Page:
Sailing in Florida on Gulf Coast Making Jump: Liveaboard Sailing Lifestyle

Meet Our Sailboat

Researching Our Boat

tybee grasses, toseaornottosee.comBuy­ing a sail­boat is a lot like dat­ing. While on paper, some­one may seem like a per­fect fit, when you final­ly meet in per­son, you dis­cov­er there is no “chem­istry.” At the time, how­ev­er, we had no idea how many “dates” we would go on, before we would final­ly meet the right one, our new sail­boat.

We went into the search with a list of cri­te­ria we thought we  need­ed, or want­ed. On our short list were things like sleep­ing berths to acco­mo­date our fam­i­ly, blue­wa­ter capa­bil­i­ties, and enough space above and below, so the length need­ed to be atleast 35 feet.

We want­ed a boat that need­ed work because we had a lim­it­ed bud­get, but the work should, for the most part, be some­thing we could han­dle. Price was not our main cri­te­ria… qual­i­ty and rep­u­ta­tion were!

Finding Our Boat

Lilly pads atop a lakeWhen you are in the mar­ket for a sail­boat, there are many online resources to help you. We start­ed by research­ing boats that were reli­able and could get us where we want­ed to go. From that list, we delet­ed boats that had known flaws (his­to­ries of thin hulls, sep­a­rat­ing keels, and so on) and those out of our price range. We want­ed a boat that would hold its val­ue and would still be a great bar­gain after all the work we would be doing. The list became small­er still. We then start­ed look­ing on online forums for own­ers’ com­ments.

Final­ly, we searched online mar­ket­places like Yacht World, Ebay, and Craigslist, look­ing for that jew­el in the rough. When we saw it, we’d know. It took us a cou­ple of years, but many road­trips lat­er, we were on our way to meet our boat. We were final­ly on our first date with “the One.” The sec­ond I’d laid eyes on her, I knew!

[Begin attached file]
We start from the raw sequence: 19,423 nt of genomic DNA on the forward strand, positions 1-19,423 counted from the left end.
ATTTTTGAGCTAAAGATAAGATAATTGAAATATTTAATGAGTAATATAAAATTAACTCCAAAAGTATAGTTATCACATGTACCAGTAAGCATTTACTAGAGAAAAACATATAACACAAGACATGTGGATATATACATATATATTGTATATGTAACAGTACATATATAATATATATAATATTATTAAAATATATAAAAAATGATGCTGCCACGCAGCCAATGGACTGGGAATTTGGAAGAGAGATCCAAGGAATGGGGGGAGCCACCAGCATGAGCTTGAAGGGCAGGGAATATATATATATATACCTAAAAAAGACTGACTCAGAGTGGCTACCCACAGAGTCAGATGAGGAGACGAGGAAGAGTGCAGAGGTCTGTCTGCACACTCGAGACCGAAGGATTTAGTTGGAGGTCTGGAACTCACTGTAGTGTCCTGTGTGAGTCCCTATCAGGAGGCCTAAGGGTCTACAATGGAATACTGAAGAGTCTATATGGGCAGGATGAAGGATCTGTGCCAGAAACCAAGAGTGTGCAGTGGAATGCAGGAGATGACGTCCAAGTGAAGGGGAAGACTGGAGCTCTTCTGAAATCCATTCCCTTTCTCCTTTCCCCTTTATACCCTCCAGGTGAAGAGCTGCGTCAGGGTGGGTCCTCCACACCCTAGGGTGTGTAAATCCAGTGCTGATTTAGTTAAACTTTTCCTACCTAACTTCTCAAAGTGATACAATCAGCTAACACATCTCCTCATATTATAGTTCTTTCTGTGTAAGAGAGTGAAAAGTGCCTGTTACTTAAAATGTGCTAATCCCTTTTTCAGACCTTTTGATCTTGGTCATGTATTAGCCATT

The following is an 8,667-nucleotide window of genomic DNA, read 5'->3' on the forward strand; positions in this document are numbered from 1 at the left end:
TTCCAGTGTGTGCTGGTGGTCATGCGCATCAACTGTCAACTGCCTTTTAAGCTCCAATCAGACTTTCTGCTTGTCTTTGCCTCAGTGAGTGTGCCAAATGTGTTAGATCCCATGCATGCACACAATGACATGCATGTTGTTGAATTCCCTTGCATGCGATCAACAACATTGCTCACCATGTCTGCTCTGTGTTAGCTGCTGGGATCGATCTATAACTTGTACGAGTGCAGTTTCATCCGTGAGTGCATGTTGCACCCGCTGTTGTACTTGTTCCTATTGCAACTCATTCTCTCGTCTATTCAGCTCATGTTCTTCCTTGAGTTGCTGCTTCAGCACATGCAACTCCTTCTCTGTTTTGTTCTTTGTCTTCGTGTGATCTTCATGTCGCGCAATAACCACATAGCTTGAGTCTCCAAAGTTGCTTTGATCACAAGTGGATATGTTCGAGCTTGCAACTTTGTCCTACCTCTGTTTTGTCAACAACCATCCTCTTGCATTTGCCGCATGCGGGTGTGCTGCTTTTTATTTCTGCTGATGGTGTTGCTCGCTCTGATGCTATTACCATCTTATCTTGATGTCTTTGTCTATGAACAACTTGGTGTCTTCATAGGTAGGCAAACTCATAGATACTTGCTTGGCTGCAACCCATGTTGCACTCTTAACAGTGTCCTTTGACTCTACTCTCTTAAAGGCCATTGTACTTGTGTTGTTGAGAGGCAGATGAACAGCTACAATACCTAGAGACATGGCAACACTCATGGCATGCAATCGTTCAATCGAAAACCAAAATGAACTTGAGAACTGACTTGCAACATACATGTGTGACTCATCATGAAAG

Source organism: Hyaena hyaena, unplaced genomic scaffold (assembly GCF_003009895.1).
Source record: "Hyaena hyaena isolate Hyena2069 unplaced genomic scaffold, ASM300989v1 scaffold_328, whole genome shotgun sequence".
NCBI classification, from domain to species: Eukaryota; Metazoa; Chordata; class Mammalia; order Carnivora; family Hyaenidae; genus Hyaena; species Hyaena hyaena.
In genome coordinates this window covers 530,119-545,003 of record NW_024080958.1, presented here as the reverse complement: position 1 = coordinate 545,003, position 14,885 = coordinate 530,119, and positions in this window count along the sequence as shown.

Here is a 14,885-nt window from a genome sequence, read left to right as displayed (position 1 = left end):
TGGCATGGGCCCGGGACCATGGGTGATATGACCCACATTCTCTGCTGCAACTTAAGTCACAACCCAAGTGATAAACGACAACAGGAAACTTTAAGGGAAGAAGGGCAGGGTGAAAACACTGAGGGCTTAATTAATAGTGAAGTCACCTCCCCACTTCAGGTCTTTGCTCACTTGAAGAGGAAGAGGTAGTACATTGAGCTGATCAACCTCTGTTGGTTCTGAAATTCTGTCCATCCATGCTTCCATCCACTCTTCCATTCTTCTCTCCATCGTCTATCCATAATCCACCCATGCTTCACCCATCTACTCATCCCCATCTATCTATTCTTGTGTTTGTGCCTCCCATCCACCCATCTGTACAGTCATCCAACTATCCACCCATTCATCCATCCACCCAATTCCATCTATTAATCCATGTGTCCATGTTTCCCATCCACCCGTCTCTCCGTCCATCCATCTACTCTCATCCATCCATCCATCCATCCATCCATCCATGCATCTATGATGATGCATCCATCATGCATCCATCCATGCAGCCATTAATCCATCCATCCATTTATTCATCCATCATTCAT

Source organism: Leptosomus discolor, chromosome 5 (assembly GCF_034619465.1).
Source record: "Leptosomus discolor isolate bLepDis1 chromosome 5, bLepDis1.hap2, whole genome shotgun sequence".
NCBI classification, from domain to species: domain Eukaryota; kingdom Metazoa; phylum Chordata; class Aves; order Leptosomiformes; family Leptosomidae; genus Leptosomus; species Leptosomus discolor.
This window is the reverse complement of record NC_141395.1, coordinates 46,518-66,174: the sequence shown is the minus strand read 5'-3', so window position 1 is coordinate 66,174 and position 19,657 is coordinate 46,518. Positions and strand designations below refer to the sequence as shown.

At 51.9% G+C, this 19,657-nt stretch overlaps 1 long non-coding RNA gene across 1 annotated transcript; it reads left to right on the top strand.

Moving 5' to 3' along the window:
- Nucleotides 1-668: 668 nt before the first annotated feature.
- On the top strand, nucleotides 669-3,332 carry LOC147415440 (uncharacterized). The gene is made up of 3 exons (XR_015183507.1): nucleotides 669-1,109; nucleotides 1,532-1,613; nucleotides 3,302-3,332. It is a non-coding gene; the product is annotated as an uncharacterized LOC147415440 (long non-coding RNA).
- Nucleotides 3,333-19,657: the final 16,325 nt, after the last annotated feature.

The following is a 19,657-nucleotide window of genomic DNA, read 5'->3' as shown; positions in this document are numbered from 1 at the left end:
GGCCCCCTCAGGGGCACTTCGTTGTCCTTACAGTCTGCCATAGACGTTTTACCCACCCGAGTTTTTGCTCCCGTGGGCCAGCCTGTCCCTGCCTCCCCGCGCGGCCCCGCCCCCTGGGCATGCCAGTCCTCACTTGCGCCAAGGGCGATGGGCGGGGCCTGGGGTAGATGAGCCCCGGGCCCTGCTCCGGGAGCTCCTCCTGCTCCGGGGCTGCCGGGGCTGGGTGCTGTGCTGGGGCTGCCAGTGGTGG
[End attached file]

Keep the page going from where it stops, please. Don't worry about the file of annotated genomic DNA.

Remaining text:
Meet Our Boat- Finally!

Here she is: a 36 foot Allied Princess. The own­er was relo­cat­ing and gave us a great price. We drove down that night to exam­ine her and we moved her to a boat­yard with­in the week.

Our Allied Princess 36' sailboat IMAG0580 IMAG0640

About Our Boat

Accord­ing to alliedboatowners.com, “the Princess was most like­ly Allied’s most pop­u­lar boat of the time (1972–1982).” Here are the spec­i­fi­ca­tions, tak­en from the Allied web­site:

Spec­i­fi­ca­tions:
Over­all length: 36′
Water­line length: 27′6″
Beam: 11′
Dis­place­ment: 14,400 pounds
Bal­last: 5000 pounds lead
Draft: 4′6″
Keel style: mod­i­fied full
Fuel: 37–70 gal­lons (most 40)
Water: 60–100 gal­lons (most 80)
Sail area: ketch: 604 s.f. cut­ter: ? sloop: 595 s.f.
Head­room: 6′4″
Design­er: Edmunds
The­o­ret­i­cal hull speed: 7.027 knots
Dis­place­ment to water­line length ratio: 309.112
Beam to length ratio: .306
Sail area to dis­place­ment ratio: 16.361
Cap­size screen­ing val­ue: 1.81 (A low­er val­ue indi­cates a more sta­ble boat; the screen­ing val­ue must be under 2.00 in order to be off­shore-capa­ble)

Our Next Steps

The boat needs work, but the bones are good. The biggest expens­es will be replac­ing the motor and paint­ing the body. We have a list of repairs and replace­ments, but, luck­i­ly, we saved mon­ey on the ini­tial outlay.Our top pri­or­i­ty is hav­ing her ready to set-off by next sum­mer. We will be doc­u­ment­ing our work on our boat as we go, so SUBSCRIBE to keep up-to-date on our adven­ture. Until next time!

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